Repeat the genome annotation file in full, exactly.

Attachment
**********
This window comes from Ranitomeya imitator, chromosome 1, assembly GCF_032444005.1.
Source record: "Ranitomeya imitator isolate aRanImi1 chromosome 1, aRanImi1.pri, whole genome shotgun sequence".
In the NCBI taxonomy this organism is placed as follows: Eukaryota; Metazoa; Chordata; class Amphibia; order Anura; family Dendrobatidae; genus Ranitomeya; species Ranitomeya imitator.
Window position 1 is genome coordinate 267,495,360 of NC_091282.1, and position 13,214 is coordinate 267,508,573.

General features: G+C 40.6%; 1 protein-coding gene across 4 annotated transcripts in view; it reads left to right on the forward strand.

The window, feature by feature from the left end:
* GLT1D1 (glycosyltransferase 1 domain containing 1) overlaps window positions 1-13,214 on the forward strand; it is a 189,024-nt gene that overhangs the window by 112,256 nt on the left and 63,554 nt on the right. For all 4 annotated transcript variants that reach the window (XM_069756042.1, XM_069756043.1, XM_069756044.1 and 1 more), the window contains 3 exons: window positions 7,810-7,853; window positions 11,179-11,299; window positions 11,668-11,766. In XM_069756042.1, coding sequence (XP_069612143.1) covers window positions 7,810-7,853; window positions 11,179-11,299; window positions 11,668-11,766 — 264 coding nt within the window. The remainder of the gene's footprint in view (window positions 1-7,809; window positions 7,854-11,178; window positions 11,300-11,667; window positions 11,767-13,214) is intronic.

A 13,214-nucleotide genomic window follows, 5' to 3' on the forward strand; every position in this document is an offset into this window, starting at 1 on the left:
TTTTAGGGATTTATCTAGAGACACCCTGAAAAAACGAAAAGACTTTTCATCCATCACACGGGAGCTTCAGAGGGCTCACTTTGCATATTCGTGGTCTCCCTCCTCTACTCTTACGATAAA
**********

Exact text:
This window comes from Ranitomeya imitator, chromosome 1, assembly GCF_032444005.1.
Source record: "Ranitomeya imitator isolate aRanImi1 chromosome 1, aRanImi1.pri, whole genome shotgun sequence".
In the NCBI taxonomy this organism is placed as follows: Eukaryota; Metazoa; Chordata; class Amphibia; order Anura; family Dendrobatidae; genus Ranitomeya; species Ranitomeya imitator.
Window position 1 is genome coordinate 267,495,360 of NC_091282.1, and position 13,214 is coordinate 267,508,573.

General features: G+C 40.6%; 1 protein-coding gene across 4 annotated transcripts in view; it reads left to right on the forward strand.

The window, feature by feature from the left end:
* GLT1D1 (glycosyltransferase 1 domain containing 1) overlaps window positions 1-13,214 on the forward strand; it is a 189,024-nt gene that overhangs the window by 112,256 nt on the left and 63,554 nt on the right. For all 4 annotated transcript variants that reach the window (XM_069756042.1, XM_069756043.1, XM_069756044.1 and 1 more), the window contains 3 exons: window positions 7,810-7,853; window positions 11,179-11,299; window positions 11,668-11,766. In XM_069756042.1, coding sequence (XP_069612143.1) covers window positions 7,810-7,853; window positions 11,179-11,299; window positions 11,668-11,766 — 264 coding nt within the window. The remainder of the gene's footprint in view (window positions 1-7,809; window positions 7,854-11,178; window positions 11,300-11,667; window positions 11,767-13,214) is intronic.

A 13,214-nucleotide genomic window follows, 5' to 3' on the forward strand; every position in this document is an offset into this window, starting at 1 on the left:
TTTTAGGGATTTATCTAGAGACACCCTGAAAAAACGAAAAGACTTTTCATCCATCACACGGGAGCTTCAGAGGGCTCACTTTGCATATTCGTGGTCTCCCTCCTCTACTCTTACGATAAA